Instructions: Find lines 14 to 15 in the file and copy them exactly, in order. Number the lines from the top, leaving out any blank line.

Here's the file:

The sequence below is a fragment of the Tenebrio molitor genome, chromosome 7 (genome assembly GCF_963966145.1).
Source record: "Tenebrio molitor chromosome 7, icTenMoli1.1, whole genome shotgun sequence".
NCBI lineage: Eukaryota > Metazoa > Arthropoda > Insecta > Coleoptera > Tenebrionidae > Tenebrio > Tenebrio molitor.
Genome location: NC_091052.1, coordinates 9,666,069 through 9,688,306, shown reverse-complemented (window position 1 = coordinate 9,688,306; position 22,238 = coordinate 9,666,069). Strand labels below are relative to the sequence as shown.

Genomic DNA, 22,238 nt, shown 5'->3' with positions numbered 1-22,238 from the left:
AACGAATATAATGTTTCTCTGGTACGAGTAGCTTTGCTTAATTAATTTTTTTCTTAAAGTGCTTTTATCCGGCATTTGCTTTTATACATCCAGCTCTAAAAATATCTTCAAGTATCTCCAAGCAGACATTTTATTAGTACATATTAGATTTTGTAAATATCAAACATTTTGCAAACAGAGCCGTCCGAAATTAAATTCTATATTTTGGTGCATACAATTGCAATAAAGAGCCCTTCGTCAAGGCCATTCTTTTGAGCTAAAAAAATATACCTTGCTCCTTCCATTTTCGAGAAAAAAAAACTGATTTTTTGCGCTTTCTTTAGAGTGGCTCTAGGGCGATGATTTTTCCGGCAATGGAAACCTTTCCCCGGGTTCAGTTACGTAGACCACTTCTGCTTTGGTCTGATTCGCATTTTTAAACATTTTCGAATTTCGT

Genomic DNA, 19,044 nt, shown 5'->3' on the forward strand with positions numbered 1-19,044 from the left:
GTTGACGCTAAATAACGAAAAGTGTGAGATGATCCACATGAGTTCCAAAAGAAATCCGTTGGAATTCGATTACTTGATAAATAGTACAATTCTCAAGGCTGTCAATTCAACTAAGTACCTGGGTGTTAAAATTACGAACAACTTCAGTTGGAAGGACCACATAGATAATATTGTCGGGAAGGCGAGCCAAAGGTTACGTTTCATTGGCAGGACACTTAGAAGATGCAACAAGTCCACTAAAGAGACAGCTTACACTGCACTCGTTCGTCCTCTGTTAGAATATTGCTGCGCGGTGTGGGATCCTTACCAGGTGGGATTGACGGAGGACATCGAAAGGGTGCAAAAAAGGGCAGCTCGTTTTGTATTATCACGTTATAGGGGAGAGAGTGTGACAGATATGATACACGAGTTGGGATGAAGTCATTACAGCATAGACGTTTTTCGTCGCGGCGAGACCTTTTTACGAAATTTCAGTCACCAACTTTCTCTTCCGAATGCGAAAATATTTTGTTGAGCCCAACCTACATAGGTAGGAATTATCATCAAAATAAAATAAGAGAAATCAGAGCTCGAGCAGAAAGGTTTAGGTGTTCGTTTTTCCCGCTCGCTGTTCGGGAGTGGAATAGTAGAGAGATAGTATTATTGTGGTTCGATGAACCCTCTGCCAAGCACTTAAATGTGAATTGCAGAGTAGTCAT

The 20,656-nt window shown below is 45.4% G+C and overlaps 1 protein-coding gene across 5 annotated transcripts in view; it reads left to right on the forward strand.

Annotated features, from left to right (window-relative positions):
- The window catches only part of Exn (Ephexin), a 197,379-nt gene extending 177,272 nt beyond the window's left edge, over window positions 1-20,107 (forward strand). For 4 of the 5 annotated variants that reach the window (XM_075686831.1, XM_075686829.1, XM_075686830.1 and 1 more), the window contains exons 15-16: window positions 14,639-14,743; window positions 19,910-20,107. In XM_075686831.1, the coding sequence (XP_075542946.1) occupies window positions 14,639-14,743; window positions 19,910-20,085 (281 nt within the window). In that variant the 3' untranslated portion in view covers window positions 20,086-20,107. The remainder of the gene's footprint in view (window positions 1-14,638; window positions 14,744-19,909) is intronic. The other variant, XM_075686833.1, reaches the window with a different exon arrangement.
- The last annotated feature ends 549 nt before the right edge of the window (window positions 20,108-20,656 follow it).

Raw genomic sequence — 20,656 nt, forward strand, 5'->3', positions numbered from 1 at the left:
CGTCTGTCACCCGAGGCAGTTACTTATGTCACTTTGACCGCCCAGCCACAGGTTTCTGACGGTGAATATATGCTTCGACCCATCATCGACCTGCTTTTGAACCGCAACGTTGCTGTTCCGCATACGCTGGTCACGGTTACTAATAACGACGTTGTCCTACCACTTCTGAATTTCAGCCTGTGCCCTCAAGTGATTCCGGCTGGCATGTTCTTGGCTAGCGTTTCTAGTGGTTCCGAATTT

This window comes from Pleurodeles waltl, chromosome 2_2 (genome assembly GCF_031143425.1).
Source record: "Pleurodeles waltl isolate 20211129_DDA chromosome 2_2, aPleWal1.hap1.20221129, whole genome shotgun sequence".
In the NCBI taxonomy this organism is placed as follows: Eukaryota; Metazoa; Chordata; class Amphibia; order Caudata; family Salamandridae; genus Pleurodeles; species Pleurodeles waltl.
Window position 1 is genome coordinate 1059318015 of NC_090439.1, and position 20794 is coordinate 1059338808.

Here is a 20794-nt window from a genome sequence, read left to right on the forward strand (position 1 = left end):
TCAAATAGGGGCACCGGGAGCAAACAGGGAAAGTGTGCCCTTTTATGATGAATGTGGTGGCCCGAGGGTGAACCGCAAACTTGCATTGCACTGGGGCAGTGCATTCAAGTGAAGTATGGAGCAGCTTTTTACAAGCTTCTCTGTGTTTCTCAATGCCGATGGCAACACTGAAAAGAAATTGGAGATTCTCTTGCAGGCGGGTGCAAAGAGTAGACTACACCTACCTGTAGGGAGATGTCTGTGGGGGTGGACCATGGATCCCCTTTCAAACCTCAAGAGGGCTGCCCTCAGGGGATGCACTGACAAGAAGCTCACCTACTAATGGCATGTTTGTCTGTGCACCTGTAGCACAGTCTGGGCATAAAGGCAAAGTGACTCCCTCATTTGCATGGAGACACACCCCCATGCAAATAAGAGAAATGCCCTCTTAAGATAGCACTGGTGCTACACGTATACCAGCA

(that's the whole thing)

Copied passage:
CGTCTGTCACCCGAGGCAGTTACTTATGTCACTTTGACCGCCCAGCCACAGGTTTCTGACGGTGAATATATGCTTCGACCCATCATCGACCTGCTTTTGAACCGCAACGTTGCTGTTCCGCATACGCTGGTCACGGTTACTAATAACGACGTTGTCCTACCACTTCTGAATTTCAGCCTGTGCCCTCAAGTGATTCCGGCTGGCATGTTCTTGGCTAGCGTTTCTAGTGGTTCCGAATTT

This window comes from Pleurodeles waltl, chromosome 2_2 (genome assembly GCF_031143425.1).